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Monday, October 4, 1999 Published at 16:14 GMT 17:14 UK

Business: The Company File

Net shares: a good catch?

QXL must beat off competition to be successful, say experts

Anyone with a mind to making a quick profit on the stock market may well be eyeing up online auction company QXL.

The company is hoping to raise almost £70m with a listing in London and New York.

As the deadline looms for applying for shares, the question everyone involved will want to know is: is it likely to prove a good investment?

Investors in some Internet company flotations have made quick, fat profits overnight. The fear that long-term investors hold is that while the shares may initially perform well, these gains will be erased on the first hint of negative news.

At first sight, things are not too promising for QXL: its valuation has already been halved since it was first mooted, to a range of between £212m and £242m. This drop mirrors falling Internet share prices around the world.

[ image: Freeserve was the UK's biggest Internet floatation]
Freeserve was the UK's biggest Internet floatation
The first, and biggest, UK internet floatation was that of Freeserve, which has been something of a riches-to-rags story.

There was great excitement in the City at the prospect of shares in the UK's biggest Internet Service Provider and many Freeserve customers scrambled to buy shares.

At the launch price of 150p, they were 30 times oversubscribed.

An initial surge saw the shares leap 37% on day one.

Anyone lucky enough to be allocated a slice of the stock was able to pocket an instant fat profit.

The share price peaked at 244p on 2 August.

But then as the company reported continuing losses, shares began to plummet and hit a record low of 135p nearly two weeks ago.

The slide has also been driven by increased competition from other internet service providers joining the subscription-free bandwagon.

The shares are now hovering just below their launch price.

Analysts warned at the launch that they were overvalued, suggesting 60p-80p would be a more realistic price. But with no precedent, no-one was to know for sure how successful they would be.

eXchange changes course

The second-largest Internet flotation went the same way as the first.

Within minutes of trade opening on 6 August, the price of shares in Internet-based financial services firm eXchange Holdings rocketed more than 10%, from 200p to 226p.

But as interest fell away, so did the price. Shares dropped in the first month of trading to significantly below their offer value.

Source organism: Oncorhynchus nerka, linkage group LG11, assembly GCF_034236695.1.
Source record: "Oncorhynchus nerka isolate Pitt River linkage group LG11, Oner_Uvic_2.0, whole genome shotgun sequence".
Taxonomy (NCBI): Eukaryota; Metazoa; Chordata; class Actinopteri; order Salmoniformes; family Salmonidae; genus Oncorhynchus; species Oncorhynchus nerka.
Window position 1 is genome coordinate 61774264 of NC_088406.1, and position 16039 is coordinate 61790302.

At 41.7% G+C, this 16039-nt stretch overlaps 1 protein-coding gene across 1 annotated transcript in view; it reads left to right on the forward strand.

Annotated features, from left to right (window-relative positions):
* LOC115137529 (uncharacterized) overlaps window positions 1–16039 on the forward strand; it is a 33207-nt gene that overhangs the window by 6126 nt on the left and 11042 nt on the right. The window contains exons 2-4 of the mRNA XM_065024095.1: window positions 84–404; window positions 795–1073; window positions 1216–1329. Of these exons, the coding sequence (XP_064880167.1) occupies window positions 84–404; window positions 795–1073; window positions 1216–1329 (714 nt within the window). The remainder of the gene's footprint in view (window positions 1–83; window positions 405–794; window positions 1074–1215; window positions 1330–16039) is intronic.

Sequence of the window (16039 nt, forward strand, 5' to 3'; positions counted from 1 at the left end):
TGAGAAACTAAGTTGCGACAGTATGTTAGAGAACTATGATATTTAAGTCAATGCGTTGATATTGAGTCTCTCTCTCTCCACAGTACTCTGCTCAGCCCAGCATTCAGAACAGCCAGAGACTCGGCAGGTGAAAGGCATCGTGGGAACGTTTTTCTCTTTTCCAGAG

This came even though the eXchange reported operating profits of £4m last year on sales of £16.6m.

One cause of the drop may have been large falls in US Internet stocks, which have rarely seen extended periods of settled prices.

[ image: eBay investors are smiling]
eBay investors are smiling
By contrast, anyone who bought shares in American auction site eBay a year ago, could now be dining out on the profits.

Since its flotation, the stock has risen from $8.43 a share to a high of $234 in April.

The company makes profits easily: its overheads are low, as it brings buyers and sellers together but does not actually handle merchandise.

But even eBay shares can react to the threat of competition. On the announcement of rival auction site FairMarket, eBay shares tumbled $8.44.

AOL and Amazon are perfect examples of Internet financial success stories, as they are so innovative, according to investment analyst at Barclays Stockbrokers, Elizabeth Klein.

And she says the big question facing QXL - as faces the others - is whether it can beat off competition.

Secrets of success

"Whether they will succeed, I can't say. I think it's extremely interesting proposition. None of the American companies has a distribution network in Europe."

Freeserve, however, has said it plans to move into the online auction business - which could provide some stiff competition.

Ms Klein believes the secret of a commercially successful Internet site is quality content and professional execution.

"You have to keep people online and you have to deliver well," she says.

"However great the information you're giving people is, it's no good if they can't access it or read it."

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